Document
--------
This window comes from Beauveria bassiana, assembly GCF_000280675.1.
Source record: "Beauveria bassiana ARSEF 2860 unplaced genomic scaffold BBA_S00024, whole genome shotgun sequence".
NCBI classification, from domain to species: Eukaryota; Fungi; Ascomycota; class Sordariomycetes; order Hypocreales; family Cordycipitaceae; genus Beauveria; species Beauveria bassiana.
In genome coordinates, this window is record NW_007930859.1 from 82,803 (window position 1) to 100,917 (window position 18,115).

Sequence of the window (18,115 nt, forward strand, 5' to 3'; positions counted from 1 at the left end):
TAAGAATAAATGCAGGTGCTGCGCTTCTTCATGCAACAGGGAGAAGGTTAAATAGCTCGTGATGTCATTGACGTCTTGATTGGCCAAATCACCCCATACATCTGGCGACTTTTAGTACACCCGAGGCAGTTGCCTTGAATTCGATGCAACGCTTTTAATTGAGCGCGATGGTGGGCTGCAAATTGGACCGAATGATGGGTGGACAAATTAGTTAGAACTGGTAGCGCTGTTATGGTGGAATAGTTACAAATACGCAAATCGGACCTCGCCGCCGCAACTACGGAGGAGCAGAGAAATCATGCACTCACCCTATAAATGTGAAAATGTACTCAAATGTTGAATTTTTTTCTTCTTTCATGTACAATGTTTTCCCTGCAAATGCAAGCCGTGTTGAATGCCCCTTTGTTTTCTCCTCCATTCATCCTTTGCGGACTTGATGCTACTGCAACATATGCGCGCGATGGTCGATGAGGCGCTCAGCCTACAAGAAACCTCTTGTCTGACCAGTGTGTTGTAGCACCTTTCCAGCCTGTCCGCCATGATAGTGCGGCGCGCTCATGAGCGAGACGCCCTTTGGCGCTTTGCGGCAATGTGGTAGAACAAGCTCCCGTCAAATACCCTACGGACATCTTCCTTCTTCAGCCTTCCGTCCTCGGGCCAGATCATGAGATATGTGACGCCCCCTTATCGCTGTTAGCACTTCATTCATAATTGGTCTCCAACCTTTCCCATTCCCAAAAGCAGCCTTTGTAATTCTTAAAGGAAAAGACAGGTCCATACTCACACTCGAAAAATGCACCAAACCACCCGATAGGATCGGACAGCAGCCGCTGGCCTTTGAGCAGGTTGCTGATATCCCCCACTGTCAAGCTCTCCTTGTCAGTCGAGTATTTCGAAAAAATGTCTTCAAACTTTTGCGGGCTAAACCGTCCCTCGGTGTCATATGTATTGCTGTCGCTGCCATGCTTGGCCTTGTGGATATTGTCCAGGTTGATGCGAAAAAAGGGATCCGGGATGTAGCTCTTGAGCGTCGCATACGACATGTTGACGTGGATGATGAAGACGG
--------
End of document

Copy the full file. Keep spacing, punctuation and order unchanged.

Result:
This window comes from Beauveria bassiana, assembly GCF_000280675.1.
Source record: "Beauveria bassiana ARSEF 2860 unplaced genomic scaffold BBA_S00024, whole genome shotgun sequence".
NCBI classification, from domain to species: Eukaryota; Fungi; Ascomycota; class Sordariomycetes; order Hypocreales; family Cordycipitaceae; genus Beauveria; species Beauveria bassiana.
In genome coordinates, this window is record NW_007930859.1 from 82,803 (window position 1) to 100,917 (window position 18,115).

Sequence of the window (18,115 nt, forward strand, 5' to 3'; positions counted from 1 at the left end):
TAAGAATAAATGCAGGTGCTGCGCTTCTTCATGCAACAGGGAGAAGGTTAAATAGCTCGTGATGTCATTGACGTCTTGATTGGCCAAATCACCCCATACATCTGGCGACTTTTAGTACACCCGAGGCAGTTGCCTTGAATTCGATGCAACGCTTTTAATTGAGCGCGATGGTGGGCTGCAAATTGGACCGAATGATGGGTGGACAAATTAGTTAGAACTGGTAGCGCTGTTATGGTGGAATAGTTACAAATACGCAAATCGGACCTCGCCGCCGCAACTACGGAGGAGCAGAGAAATCATGCACTCACCCTATAAATGTGAAAATGTACTCAAATGTTGAATTTTTTTCTTCTTTCATGTACAATGTTTTCCCTGCAAATGCAAGCCGTGTTGAATGCCCCTTTGTTTTCTCCTCCATTCATCCTTTGCGGACTTGATGCTACTGCAACATATGCGCGCGATGGTCGATGAGGCGCTCAGCCTACAAGAAACCTCTTGTCTGACCAGTGTGTTGTAGCACCTTTCCAGCCTGTCCGCCATGATAGTGCGGCGCGCTCATGAGCGAGACGCCCTTTGGCGCTTTGCGGCAATGTGGTAGAACAAGCTCCCGTCAAATACCCTACGGACATCTTCCTTCTTCAGCCTTCCGTCCTCGGGCCAGATCATGAGATATGTGACGCCCCCTTATCGCTGTTAGCACTTCATTCATAATTGGTCTCCAACCTTTCCCATTCCCAAAAGCAGCCTTTGTAATTCTTAAAGGAAAAGACAGGTCCATACTCACACTCGAAAAATGCACCAAACCACCCGATAGGATCGGACAGCAGCCGCTGGCCTTTGAGCAGGTTGCTGATATCCCCCACTGTCAAGCTCTCCTTGTCAGTCGAGTATTTCGAAAAAATGTCTTCAAACTTTTGCGGGCTAAACCGTCCCTCGGTGTCATATGTATTGCTGTCGCTGCCATGCTTGGCCTTGTGGATATTGTCCAGGTTGATGCGAAAAAAGGGATCCGGGATGTAGCTCTTGAGCGTCGCATACGACATGTTGACGTGGATGATGAAGACGG